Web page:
The Pursuit of Happiness
As parents we do our best to ensure the physical, emotional, mental, and spiritual well being of our children. Simply said, we want healthy, happy kids. But who says they have to be happy all the time?
In the Declaration of Independence, certain rights are proclaimed to be God given and unalienable (can’t take em away). Happiness is the third and last of the specifically mentioned rights, but its mentioned with care. The Founding Fathers were well aware that while we can pursue happiness, we can’t guarantee it.
Early on it seems pretty simple – if the baby’s not crying- things are good. As we get older, however, it takes more and more to “keep us from crying”. Enter autonomy, stage left. We want to do what we want to do, when we want to do it. We want to have stuff, and not just any stuff – we want the good stuff. Stir in emotional and social needs, then sprinkle liberally with ever increasing desires. Sounds like the perfect recipe for frustration and general discontent.
The more we have, the more we seem to want. The more options available, the more opportunities to miss out on what we think we need. Does this mean we should throw our hands up in frustration and just give up? No. We’re nothing without a good challenge.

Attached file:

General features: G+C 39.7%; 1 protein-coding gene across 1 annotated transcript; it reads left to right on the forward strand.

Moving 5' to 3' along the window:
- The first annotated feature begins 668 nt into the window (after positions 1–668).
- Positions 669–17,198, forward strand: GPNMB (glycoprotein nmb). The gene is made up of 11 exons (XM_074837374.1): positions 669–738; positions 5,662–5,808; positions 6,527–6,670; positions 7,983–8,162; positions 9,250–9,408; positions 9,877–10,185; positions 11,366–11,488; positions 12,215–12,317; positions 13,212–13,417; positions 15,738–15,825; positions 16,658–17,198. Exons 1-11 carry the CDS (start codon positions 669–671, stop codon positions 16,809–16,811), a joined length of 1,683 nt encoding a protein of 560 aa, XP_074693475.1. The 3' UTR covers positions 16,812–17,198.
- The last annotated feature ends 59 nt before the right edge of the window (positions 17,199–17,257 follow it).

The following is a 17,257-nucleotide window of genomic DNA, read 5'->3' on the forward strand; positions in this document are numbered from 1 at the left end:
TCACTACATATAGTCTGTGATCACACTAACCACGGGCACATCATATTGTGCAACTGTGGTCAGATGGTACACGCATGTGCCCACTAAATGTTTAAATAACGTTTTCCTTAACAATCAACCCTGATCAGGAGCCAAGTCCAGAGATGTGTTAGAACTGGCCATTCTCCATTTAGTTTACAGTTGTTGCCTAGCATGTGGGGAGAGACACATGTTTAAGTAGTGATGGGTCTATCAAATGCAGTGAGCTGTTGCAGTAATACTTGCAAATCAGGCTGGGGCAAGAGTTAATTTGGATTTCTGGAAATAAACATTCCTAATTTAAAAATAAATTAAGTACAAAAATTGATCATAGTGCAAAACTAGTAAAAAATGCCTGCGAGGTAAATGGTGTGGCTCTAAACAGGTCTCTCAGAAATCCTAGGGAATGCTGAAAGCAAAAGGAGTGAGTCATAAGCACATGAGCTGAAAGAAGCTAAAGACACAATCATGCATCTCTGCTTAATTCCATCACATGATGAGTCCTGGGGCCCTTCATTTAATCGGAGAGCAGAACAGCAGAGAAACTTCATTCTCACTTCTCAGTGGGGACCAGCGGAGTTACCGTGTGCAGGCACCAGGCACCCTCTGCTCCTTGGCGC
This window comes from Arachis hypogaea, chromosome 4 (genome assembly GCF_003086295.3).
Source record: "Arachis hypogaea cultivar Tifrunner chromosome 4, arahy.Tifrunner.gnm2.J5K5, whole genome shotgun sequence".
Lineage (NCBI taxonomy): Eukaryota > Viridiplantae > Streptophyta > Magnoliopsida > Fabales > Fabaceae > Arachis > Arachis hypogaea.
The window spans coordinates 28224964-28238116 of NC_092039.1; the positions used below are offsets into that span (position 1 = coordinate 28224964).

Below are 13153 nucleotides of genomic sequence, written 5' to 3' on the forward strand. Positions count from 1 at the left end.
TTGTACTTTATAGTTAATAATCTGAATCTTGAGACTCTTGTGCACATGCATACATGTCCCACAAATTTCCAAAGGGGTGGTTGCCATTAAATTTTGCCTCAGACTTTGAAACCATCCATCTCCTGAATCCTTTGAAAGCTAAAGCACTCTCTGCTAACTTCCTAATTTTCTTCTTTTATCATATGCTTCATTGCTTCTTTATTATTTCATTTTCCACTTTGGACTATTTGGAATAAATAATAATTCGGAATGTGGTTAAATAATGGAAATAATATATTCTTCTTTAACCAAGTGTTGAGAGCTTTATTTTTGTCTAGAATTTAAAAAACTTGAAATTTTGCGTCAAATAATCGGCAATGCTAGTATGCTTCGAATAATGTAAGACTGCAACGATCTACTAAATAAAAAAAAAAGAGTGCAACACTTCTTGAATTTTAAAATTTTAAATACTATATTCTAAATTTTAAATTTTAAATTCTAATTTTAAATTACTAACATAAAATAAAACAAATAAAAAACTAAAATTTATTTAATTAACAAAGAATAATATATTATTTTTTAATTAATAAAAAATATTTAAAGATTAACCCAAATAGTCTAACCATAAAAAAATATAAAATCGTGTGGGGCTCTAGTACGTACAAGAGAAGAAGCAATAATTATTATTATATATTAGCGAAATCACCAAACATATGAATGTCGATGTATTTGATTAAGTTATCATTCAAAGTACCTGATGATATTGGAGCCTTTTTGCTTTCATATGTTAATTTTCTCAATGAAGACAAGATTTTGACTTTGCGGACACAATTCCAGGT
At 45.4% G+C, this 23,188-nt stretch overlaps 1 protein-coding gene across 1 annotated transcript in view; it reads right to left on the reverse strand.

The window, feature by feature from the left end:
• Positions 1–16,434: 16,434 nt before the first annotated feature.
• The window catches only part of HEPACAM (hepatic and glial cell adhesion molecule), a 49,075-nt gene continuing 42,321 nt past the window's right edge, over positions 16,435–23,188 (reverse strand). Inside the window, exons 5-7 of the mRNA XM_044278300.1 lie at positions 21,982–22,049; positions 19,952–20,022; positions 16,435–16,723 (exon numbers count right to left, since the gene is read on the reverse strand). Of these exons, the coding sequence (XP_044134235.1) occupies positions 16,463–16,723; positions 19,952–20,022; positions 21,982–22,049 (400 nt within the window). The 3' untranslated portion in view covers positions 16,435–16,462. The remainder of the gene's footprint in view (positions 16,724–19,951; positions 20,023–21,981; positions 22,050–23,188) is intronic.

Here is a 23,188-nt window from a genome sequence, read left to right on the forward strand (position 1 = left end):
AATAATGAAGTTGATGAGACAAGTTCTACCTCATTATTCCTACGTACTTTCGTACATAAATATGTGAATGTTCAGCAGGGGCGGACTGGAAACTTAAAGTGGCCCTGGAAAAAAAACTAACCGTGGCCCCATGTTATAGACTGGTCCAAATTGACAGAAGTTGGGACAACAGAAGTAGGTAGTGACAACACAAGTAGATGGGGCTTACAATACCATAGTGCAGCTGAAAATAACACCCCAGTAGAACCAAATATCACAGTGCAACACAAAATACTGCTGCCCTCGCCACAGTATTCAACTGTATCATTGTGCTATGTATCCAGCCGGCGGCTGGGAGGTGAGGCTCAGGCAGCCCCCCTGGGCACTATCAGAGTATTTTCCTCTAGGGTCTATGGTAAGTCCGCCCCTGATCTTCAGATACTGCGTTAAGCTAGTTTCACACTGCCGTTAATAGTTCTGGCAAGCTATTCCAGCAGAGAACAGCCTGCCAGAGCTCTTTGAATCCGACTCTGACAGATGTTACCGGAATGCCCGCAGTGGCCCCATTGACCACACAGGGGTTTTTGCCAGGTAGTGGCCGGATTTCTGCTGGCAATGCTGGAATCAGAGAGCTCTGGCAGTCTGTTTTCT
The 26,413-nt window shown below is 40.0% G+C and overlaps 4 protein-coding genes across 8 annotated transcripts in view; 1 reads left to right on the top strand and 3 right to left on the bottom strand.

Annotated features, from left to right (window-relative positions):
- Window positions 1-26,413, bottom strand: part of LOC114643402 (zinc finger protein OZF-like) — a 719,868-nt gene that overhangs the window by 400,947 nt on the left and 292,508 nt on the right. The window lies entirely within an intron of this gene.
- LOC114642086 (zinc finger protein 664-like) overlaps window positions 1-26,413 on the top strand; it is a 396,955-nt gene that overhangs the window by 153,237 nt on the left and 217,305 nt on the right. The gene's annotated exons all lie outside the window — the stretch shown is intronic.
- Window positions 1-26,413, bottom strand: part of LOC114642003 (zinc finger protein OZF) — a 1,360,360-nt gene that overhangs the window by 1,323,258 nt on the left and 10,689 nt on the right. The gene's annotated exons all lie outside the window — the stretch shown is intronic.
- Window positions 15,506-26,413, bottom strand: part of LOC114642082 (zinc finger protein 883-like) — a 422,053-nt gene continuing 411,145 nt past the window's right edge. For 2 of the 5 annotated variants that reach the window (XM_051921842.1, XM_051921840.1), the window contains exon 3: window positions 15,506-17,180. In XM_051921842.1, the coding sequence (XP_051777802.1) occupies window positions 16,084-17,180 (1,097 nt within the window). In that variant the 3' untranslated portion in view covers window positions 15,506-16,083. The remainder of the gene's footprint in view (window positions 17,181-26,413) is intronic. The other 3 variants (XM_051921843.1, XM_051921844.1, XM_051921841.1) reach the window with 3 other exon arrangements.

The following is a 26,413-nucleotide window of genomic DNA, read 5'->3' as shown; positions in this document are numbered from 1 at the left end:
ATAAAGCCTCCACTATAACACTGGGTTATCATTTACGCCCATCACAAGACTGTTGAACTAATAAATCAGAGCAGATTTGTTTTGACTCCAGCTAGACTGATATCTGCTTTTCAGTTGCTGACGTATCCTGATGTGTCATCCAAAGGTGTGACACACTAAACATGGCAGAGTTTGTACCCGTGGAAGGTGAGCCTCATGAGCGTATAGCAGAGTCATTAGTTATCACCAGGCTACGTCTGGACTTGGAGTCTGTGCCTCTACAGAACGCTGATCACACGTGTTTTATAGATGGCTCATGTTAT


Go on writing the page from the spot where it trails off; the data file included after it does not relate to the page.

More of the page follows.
Basic human needs for food, shelter and clothing are the obvious start. Next, heap on all the unconditional love you can beg, borrow, or steal. Then wrap it all up with respect and firm yet loving discipline. Now decorate with as much of your personal time and attention as you can possibly muster. Love them – and you teach them to love themselves. Respect them – and you teach them to respect themselves.
However, the next time little Bart or Lisa gets a long face because you tell them to put away the video games long enough to read a book… or the next time young Gregg and Marsha stomp off when you inform them that you won’t buy the latest made in Oppressivestan – lead tainted toy – from “Brats-R- Us”… don’t feel obliged to give in just to make them “happy”.